Sunday 25 October 2015

Textures and upcycling your accretions. . . ;-)

Just a quick post to keep the momentum going here. I've been fairly busy messing about making new things and trying out a few ideas. Nothing enough to post about in any depth quite yet really.
But one of the things I was playing about with was textures. I found a somewhat gross but useful texture source that you would quite likely have in your home. You know those wire wool type things you put in the bottom of the kettle to crystalise out the limescale stuff that makes hard water 'hard'? Well, apart from scaring you by making you aware of what the hell your kidneys have to cope with on a daily basis, the crusty accretions kind of bursting out of the wire mesh that you get when the wire wool thing badly needs changing, (I know, I know. . .) makes a really cool texture.
Once you get the loose stuff off, you can use it as is, or make a mould with it using whatever substance you normally use. I have some 'Mold Maker' I think it's called, left over from a while ago, so I used that. It worked OK. You could use scrap clay, it wouldn't be flexible though.

I used it, via a sort of texture 'mask' to make this textured connector bead thing. The texture mask was a plastic sheet with regular holes in it, left over from something I can't quite remember. I laid it over the polymer clay and pressed the texture sheet onto that. The texture only appeared where the holes were, if that makes sense.

I also made a bunch more photopolymer texture sheets using my digital images. They came out Ok too. I need to do a post about that process I think. I made a some flat textured beads to test them out. Here's a couple of them.

Anyway, have fun with your hitherto unwanted limescale catcher. . . ;-) or not of course, your call.
Jon x


  1. Unfortunately, I'm not an artist, still I like to play with crafts enjoying the process which is similar to theatre I know a bit better. And these beads are like a dramatic theatre that transfers into movement, dance, a fantastic transcendent art. And suddenly I thought - how would look beads in which 'dramatic art' transfers into singing, you know, this expressiveness, passion that relates to opera. Perhaps it would reflect in colours? I don't know, as I said, I'm not an artist. But your beads are fascinating, all the same :) The more - process of their creation, and it's cool that you describe and share it.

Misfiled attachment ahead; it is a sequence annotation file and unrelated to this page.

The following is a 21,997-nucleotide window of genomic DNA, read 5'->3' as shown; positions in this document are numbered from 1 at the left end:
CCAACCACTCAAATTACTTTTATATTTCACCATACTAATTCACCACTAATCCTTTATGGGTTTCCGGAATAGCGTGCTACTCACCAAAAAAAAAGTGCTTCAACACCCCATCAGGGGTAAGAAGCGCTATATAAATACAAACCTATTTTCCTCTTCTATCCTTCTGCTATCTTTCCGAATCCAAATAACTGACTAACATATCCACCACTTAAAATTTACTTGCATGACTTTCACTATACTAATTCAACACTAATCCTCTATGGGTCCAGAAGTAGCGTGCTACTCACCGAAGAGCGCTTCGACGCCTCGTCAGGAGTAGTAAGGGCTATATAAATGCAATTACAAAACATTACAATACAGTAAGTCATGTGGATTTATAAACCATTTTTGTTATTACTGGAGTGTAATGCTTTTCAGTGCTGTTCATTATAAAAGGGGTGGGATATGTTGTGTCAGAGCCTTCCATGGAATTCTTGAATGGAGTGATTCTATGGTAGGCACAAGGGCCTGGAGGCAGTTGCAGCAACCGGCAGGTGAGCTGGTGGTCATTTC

2. Thanks Astra, I think play is a good word to describe an important aspect of the creative process. If you are 'playing' you are free to make mistakes, chase ideas and experiment etc ( follow the fascination. . . ).
    If you are consciously making 'art' then perhaps that freedom is restricted by yours and everyone else's preconceptions of what art is or should be. A slippery and annoying word 'Art'. Same with 'Artist'. Don't feel you need to be one, or not be one, just enjoy your process, which it sounds like you do. Interesting idea you have about beads reflecting the passion found in Opera and suchlike.

  3. Hey Jon,
    As always, I enjoy your work. You certainly come up with some great ideas. I've never seen one of those wire things you used. I don't even have a kettle, but do have hard water. The beads you made are very interesting and I would be interested in reading more about your procedure.
    Always look forward to your posts.

    1. Thanks Simon, It's nice to know that I'm not just talking to myself here. Blogging does feel a bit like that sometimes ;-) I guess kettles are the preserve of tea drinking folk. . . Or instant coffee drinkers. Guilty as charged.

  4. I have to say they look more appealing when coloured. Raw - uh - not so much.

    It's amazing that you can make your own texture plates with just about anything in this world. I'm looking forward to your upcoming posts to see how you create yours.

    1. Yup, once you start to see the textures all around us in the natural and man made world, you keep seeing them ;-) Bits of cement, twigs, seed pods etc etc. Some people apparently carry bits of mold making putty/clay around in their pockets at all times just in case they run into the perfect texture . . .